The military says that the NASCAR and other sports sponsorships are an important way to build up their brands and that they do in fact attract recruits.

Army National Guard Director Lt. Gen. William Ingram Jr. told a Senate panel at a hearing last month that that the sponsorships were effective, comparing the Guard to Tide laundry detergent sponsoring NASCAR.

“The Army National Guard, because of the target audience that we’re looking at for our band of recruits, that is an interest to those people,” Ingram said. “When they watch sports on television, they see the Army National Guard. It’s a national branding opportunity that is of great value.”

The Defense appropriations bill is expected to head to the House floor when Congress returns from the July 4 recess. It will still include the NASCAR provisions, but McKeon will be able now to move to strip them from the bill on procedural grounds.

McKeon, in a letter to Rules Committee Chairman David Dreier (R-Calif.), argued that the NASCAR sponsorship measure violated his committee’s jurisdiction as the Pentagon’s authorizing committee because it instructed the Pentagon to use the money for other recruiting means.

McCollum told The Hill that she and Kingston are working with the Appropriations Committee heads to re-write the language so the amendment can be offered again on the House floor. They are likely to change the provision so the $80 million is cut and goes to deficit reduction.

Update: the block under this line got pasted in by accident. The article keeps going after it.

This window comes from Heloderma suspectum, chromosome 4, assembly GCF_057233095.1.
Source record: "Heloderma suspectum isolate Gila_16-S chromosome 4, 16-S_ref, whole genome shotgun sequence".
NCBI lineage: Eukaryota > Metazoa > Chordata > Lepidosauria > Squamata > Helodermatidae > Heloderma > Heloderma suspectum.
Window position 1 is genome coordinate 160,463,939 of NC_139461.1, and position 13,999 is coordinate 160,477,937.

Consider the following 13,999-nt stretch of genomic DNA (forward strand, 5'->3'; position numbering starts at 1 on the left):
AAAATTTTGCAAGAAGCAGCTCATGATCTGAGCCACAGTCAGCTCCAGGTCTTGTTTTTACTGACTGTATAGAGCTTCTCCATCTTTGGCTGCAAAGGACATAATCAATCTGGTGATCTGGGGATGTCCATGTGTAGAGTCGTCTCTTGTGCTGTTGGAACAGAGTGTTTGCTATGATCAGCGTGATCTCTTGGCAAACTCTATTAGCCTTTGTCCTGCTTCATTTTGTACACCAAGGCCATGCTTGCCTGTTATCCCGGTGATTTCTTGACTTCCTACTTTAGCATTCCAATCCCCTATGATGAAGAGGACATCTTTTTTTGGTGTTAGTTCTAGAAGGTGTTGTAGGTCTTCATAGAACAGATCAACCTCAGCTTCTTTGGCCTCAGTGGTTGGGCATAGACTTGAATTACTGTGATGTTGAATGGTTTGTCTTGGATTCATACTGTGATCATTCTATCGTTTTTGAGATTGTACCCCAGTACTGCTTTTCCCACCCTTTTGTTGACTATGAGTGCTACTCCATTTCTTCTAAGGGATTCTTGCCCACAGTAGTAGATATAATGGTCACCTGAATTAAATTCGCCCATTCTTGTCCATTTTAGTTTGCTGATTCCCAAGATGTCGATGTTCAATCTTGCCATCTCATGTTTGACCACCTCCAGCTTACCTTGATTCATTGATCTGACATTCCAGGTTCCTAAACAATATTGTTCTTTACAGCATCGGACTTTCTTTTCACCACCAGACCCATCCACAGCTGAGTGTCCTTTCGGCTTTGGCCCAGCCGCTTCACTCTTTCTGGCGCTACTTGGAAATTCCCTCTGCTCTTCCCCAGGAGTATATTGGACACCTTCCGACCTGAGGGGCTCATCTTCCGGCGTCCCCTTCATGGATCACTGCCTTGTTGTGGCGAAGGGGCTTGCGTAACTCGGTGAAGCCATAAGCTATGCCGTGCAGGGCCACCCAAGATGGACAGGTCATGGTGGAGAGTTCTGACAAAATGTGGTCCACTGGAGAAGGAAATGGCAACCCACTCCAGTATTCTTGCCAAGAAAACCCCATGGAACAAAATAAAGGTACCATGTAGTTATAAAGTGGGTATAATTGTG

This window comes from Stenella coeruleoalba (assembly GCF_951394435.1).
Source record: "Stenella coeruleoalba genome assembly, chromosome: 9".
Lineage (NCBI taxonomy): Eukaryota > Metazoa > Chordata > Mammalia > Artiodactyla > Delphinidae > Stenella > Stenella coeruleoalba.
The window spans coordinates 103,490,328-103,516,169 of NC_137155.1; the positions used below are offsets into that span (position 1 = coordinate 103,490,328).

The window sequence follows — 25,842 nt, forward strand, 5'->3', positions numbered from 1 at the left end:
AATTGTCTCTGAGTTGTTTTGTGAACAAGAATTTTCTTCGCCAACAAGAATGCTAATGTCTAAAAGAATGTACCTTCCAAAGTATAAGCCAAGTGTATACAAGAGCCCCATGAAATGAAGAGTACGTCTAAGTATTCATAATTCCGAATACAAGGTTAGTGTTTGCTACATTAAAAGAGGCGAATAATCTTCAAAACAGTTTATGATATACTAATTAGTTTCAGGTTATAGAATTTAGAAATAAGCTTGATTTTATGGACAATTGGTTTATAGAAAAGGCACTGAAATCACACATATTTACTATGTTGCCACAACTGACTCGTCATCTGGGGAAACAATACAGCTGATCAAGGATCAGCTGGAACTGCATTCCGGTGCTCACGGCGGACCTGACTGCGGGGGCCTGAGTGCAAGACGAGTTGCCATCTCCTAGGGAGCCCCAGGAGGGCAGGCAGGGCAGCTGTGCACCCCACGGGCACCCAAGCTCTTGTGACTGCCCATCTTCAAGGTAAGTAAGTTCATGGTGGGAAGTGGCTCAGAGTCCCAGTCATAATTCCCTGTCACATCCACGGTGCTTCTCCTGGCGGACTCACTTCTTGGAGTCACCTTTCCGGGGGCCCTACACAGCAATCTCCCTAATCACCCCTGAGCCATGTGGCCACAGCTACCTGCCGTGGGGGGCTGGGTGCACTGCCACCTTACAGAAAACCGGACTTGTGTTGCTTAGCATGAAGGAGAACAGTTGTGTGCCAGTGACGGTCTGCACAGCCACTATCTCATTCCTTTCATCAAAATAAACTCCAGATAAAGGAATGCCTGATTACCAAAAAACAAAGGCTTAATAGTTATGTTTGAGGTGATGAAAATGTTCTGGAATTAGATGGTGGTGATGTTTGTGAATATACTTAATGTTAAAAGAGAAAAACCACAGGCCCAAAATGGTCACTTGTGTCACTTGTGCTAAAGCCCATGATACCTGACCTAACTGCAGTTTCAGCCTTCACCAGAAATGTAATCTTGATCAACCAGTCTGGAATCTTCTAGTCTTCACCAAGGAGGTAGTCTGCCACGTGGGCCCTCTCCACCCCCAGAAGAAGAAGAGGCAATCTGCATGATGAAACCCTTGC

If the measure gets a roll-call vote on the floor, it’s unlikely to fall along partisan lines.

Kingston told The Hill that he can attract fiscal conservative Republicans along with McCollum’s Democratic support, but there are members of both parties also opposed. Last year, McCollum’s amendment failed 148-281, with 209 Republicans and 72 Democrats voting no, and 30 Republicans and 118 Democrats supporting it.

McKeon is confident the House will vote it down again this year. 

“Recruiting through sporting activity, including NASCAR, has a long history of bi-partisan support and the chairman is confident the House will maintain that support when the issue is debated again this year,” McKeon spokesman Claude Chafin said in an e-mail.

But some defense-minded lawmakers who voted against the measure last year say they are now reconsidering. Defense Appropriations subcommittee ranking member Norm Dicks (D-Wash.) said at the Rules hearing he had been persuaded, for instance.

“At first I was concerned about it, but the more I’ve gotten into the details the more comfortable I feel that this is some area we can make some cuts,” Dicks said. “If this is truly wasteful and it’s not working, then we should stop.”

House Armed Services ranking member Adam Smith (D-Wash.) said he hasn’t figured out where he stands yet.

“I would be reluctant to restrict them, but we have to look at ways to make sure they spend the money wisely on advertising,” Smith said. “I am concerned if we’re doing ads on questionable things, like violent video games.”

When asked about the likelihood that the amendment would pass this year, Kingston said he gave it a “50-50 chance.”